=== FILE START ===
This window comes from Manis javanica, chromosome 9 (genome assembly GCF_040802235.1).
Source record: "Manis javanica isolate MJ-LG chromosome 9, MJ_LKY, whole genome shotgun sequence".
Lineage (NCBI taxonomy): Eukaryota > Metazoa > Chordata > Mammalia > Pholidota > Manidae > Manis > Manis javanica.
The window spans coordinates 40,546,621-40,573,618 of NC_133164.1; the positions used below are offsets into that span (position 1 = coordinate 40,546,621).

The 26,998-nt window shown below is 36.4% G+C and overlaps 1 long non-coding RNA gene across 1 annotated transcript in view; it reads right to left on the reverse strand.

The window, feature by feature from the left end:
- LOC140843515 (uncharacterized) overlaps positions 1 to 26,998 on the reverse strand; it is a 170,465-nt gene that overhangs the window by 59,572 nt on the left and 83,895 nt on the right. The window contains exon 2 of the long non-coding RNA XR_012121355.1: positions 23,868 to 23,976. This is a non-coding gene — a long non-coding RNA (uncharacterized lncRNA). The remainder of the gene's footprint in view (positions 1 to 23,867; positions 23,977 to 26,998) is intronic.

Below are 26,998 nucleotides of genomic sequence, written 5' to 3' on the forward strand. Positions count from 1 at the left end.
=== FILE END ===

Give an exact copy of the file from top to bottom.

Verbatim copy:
This window comes from Manis javanica, chromosome 9 (genome assembly GCF_040802235.1).
Source record: "Manis javanica isolate MJ-LG chromosome 9, MJ_LKY, whole genome shotgun sequence".
Lineage (NCBI taxonomy): Eukaryota > Metazoa > Chordata > Mammalia > Pholidota > Manidae > Manis > Manis javanica.
The window spans coordinates 40,546,621-40,573,618 of NC_133164.1; the positions used below are offsets into that span (position 1 = coordinate 40,546,621).

The 26,998-nt window shown below is 36.4% G+C and overlaps 1 long non-coding RNA gene across 1 annotated transcript in view; it reads right to left on the reverse strand.

The window, feature by feature from the left end:
- LOC140843515 (uncharacterized) overlaps positions 1 to 26,998 on the reverse strand; it is a 170,465-nt gene that overhangs the window by 59,572 nt on the left and 83,895 nt on the right. The window contains exon 2 of the long non-coding RNA XR_012121355.1: positions 23,868 to 23,976. This is a non-coding gene — a long non-coding RNA (uncharacterized lncRNA). The remainder of the gene's footprint in view (positions 1 to 23,867; positions 23,977 to 26,998) is intronic.

Below are 26,998 nucleotides of genomic sequence, written 5' to 3' on the forward strand. Positions count from 1 at the left end.